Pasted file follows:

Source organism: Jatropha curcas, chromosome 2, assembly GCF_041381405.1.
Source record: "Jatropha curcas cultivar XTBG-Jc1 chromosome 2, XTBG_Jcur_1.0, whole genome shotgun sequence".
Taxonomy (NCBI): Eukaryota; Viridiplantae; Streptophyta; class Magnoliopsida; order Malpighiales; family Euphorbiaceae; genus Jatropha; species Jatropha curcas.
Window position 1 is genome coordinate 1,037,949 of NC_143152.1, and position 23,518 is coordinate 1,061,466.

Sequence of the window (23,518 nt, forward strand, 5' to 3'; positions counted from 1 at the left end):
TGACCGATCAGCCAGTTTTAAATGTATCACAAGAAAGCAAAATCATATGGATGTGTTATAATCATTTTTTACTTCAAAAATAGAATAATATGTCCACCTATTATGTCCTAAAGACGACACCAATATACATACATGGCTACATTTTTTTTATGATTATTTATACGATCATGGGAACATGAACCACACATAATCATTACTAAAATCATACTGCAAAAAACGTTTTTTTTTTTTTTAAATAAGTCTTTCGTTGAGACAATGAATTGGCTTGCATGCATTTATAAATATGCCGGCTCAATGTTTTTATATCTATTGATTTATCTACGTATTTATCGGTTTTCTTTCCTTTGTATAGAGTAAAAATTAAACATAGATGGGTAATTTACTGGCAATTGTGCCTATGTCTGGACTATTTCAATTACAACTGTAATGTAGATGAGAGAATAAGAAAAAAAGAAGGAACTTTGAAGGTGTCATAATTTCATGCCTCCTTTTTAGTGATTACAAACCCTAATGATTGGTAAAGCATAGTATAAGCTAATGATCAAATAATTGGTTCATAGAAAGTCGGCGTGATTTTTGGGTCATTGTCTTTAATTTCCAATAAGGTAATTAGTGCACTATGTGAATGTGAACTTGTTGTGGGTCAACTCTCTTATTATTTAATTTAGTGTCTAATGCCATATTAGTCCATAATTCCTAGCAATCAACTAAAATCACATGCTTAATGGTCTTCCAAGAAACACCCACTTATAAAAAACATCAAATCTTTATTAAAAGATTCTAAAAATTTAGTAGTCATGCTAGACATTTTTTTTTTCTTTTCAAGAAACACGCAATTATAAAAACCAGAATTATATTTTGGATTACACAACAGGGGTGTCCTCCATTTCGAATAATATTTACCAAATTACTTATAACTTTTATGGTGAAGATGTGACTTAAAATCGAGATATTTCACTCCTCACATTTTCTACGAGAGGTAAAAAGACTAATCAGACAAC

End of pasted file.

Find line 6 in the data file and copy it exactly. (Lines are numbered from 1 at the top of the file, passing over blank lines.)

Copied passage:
TGACCGATCAGCCAGTTTTAAATGTATCACAAGAAAGCAAAATCATATGGATGTGTTATAATCATTTTTTACTTCAAAAATAGAATAATATGTCCACCTATTATGTCCTAAAGACGACACCAATATACATACATGGCTACATTTTTTTTATGATTATTTATACGATCATGGGAACATGAACCACACATAATCATTACTAAAATCATACTGCAAAAAACGTTTTTTTTTTTTTTAAATAAGTCTTTCGTTGAGACAATGAATTGGCTTGCATGCATTTATAAATATGCCGGCTCAATGTTTTTATATCTATTGATTTATCTACGTATTTATCGGTTTTCTTTCCTTTGTATAGAGTAAAAATTAAACATAGATGGGTAATTTACTGGCAATTGTGCCTATGTCTGGACTATTTCAATTACAACTGTAATGTAGATGAGAGAATAAGAAAAAAAGAAGGAACTTTGAAGGTGTCATAATTTCATGCCTCCTTTTTAGTGATTACAAACCCTAATGATTGGTAAAGCATAGTATAAGCTAATGATCAAATAATTGGTTCATAGAAAGTCGGCGTGATTTTTGGGTCATTGTCTTTAATTTCCAATAAGGTAATTAGTGCACTATGTGAATGTGAACTTGTTGTGGGTCAACTCTCTTATTATTTAATTTAGTGTCTAATGCCATATTAGTCCATAATTCCTAGCAATCAACTAAAATCACATGCTTAATGGTCTTCCAAGAAACACCCACTTATAAAAAACATCAAATCTTTATTAAAAGATTCTAAAAATTTAGTAGTCATGCTAGACATTTTTTTTTTCTTTTCAAGAAACACGCAATTATAAAAACCAGAATTATATTTTGGATTACACAACAGGGGTGTCCTCCATTTCGAATAATATTTACCAAATTACTTATAACTTTTATGGTGAAGATGTGACTTAAAATCGAGATATTTCACTCCTCACATTTTCTACGAGAGGTAAAAAGACTAATCAGACAAC